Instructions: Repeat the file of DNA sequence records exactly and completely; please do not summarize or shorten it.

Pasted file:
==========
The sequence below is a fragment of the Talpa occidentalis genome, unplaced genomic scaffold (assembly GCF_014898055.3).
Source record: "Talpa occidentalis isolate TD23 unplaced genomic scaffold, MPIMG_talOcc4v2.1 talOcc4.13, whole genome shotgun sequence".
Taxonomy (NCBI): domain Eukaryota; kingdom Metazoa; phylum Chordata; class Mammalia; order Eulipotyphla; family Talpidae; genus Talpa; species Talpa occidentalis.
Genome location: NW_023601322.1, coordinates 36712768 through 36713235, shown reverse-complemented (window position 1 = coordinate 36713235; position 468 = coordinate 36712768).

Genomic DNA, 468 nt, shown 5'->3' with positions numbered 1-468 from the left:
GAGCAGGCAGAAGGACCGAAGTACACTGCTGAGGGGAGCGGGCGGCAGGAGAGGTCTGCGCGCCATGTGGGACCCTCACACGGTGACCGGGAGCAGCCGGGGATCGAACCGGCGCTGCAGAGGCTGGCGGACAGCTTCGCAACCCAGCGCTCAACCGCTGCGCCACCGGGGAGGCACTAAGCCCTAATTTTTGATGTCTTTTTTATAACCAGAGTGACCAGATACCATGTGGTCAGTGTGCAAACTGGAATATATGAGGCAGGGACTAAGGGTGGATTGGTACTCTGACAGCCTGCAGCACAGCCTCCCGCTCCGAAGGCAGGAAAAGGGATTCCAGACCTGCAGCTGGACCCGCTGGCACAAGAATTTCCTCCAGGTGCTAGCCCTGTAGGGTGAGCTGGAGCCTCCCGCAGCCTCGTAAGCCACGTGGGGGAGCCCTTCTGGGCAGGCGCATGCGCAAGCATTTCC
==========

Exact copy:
The sequence below is a fragment of the Talpa occidentalis genome, unplaced genomic scaffold (assembly GCF_014898055.3).
Source record: "Talpa occidentalis isolate TD23 unplaced genomic scaffold, MPIMG_talOcc4v2.1 talOcc4.13, whole genome shotgun sequence".
Taxonomy (NCBI): domain Eukaryota; kingdom Metazoa; phylum Chordata; class Mammalia; order Eulipotyphla; family Talpidae; genus Talpa; species Talpa occidentalis.
Genome location: NW_023601322.1, coordinates 36712768 through 36713235, shown reverse-complemented (window position 1 = coordinate 36713235; position 468 = coordinate 36712768).

Genomic DNA, 468 nt, shown 5'->3' with positions numbered 1-468 from the left:
GAGCAGGCAGAAGGACCGAAGTACACTGCTGAGGGGAGCGGGCGGCAGGAGAGGTCTGCGCGCCATGTGGGACCCTCACACGGTGACCGGGAGCAGCCGGGGATCGAACCGGCGCTGCAGAGGCTGGCGGACAGCTTCGCAACCCAGCGCTCAACCGCTGCGCCACCGGGGAGGCACTAAGCCCTAATTTTTGATGTCTTTTTTATAACCAGAGTGACCAGATACCATGTGGTCAGTGTGCAAACTGGAATATATGAGGCAGGGACTAAGGGTGGATTGGTACTCTGACAGCCTGCAGCACAGCCTCCCGCTCCGAAGGCAGGAAAAGGGATTCCAGACCTGCAGCTGGACCCGCTGGCACAAGAATTTCCTCCAGGTGCTAGCCCTGTAGGGTGAGCTGGAGCCTCCCGCAGCCTCGTAAGCCACGTGGGGGAGCCCTTCTGGGCAGGCGCATGCGCAAGCATTTCC